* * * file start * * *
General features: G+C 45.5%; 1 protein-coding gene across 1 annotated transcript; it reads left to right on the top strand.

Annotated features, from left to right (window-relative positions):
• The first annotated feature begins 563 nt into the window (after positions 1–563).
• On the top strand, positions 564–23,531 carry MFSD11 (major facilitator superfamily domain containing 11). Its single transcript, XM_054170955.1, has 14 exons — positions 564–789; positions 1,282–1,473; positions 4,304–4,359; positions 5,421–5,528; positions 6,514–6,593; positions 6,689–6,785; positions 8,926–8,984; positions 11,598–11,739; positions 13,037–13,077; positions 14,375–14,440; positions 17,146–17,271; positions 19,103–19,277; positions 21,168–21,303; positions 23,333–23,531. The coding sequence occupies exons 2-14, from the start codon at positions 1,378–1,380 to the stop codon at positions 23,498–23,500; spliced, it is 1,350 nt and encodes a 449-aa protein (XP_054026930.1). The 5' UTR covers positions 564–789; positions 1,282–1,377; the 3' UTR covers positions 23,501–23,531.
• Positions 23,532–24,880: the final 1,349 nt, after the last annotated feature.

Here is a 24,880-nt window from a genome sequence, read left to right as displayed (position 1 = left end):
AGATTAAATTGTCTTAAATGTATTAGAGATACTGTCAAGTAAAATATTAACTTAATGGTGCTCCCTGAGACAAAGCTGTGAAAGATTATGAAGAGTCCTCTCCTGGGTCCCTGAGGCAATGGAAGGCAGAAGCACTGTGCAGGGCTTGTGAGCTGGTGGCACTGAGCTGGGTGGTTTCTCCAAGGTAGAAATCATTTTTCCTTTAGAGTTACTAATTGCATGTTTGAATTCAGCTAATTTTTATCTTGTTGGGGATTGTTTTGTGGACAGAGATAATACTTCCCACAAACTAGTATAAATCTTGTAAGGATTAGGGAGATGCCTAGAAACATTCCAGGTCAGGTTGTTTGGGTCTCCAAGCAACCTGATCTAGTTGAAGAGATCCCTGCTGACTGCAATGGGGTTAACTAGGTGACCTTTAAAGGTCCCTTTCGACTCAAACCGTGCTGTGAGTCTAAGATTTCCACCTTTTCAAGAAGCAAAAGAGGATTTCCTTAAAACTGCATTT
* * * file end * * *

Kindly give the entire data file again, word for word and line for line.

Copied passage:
General features: G+C 45.5%; 1 protein-coding gene across 1 annotated transcript; it reads left to right on the top strand.

Annotated features, from left to right (window-relative positions):
• The first annotated feature begins 563 nt into the window (after positions 1–563).
• On the top strand, positions 564–23,531 carry MFSD11 (major facilitator superfamily domain containing 11). Its single transcript, XM_054170955.1, has 14 exons — positions 564–789; positions 1,282–1,473; positions 4,304–4,359; positions 5,421–5,528; positions 6,514–6,593; positions 6,689–6,785; positions 8,926–8,984; positions 11,598–11,739; positions 13,037–13,077; positions 14,375–14,440; positions 17,146–17,271; positions 19,103–19,277; positions 21,168–21,303; positions 23,333–23,531. The coding sequence occupies exons 2-14, from the start codon at positions 1,378–1,380 to the stop codon at positions 23,498–23,500; spliced, it is 1,350 nt and encodes a 449-aa protein (XP_054026930.1). The 5' UTR covers positions 564–789; positions 1,282–1,377; the 3' UTR covers positions 23,501–23,531.
• Positions 23,532–24,880: the final 1,349 nt, after the last annotated feature.

Here is a 24,880-nt window from a genome sequence, read left to right as displayed (position 1 = left end):
AGATTAAATTGTCTTAAATGTATTAGAGATACTGTCAAGTAAAATATTAACTTAATGGTGCTCCCTGAGACAAAGCTGTGAAAGATTATGAAGAGTCCTCTCCTGGGTCCCTGAGGCAATGGAAGGCAGAAGCACTGTGCAGGGCTTGTGAGCTGGTGGCACTGAGCTGGGTGGTTTCTCCAAGGTAGAAATCATTTTTCCTTTAGAGTTACTAATTGCATGTTTGAATTCAGCTAATTTTTATCTTGTTGGGGATTGTTTTGTGGACAGAGATAATACTTCCCACAAACTAGTATAAATCTTGTAAGGATTAGGGAGATGCCTAGAAACATTCCAGGTCAGGTTGTTTGGGTCTCCAAGCAACCTGATCTAGTTGAAGAGATCCCTGCTGACTGCAATGGGGTTAACTAGGTGACCTTTAAAGGTCCCTTTCGACTCAAACCGTGCTGTGAGTCTAAGATTTCCACCTTTTCAAGAAGCAAAAGAGGATTTCCTTAAAACTGCATTT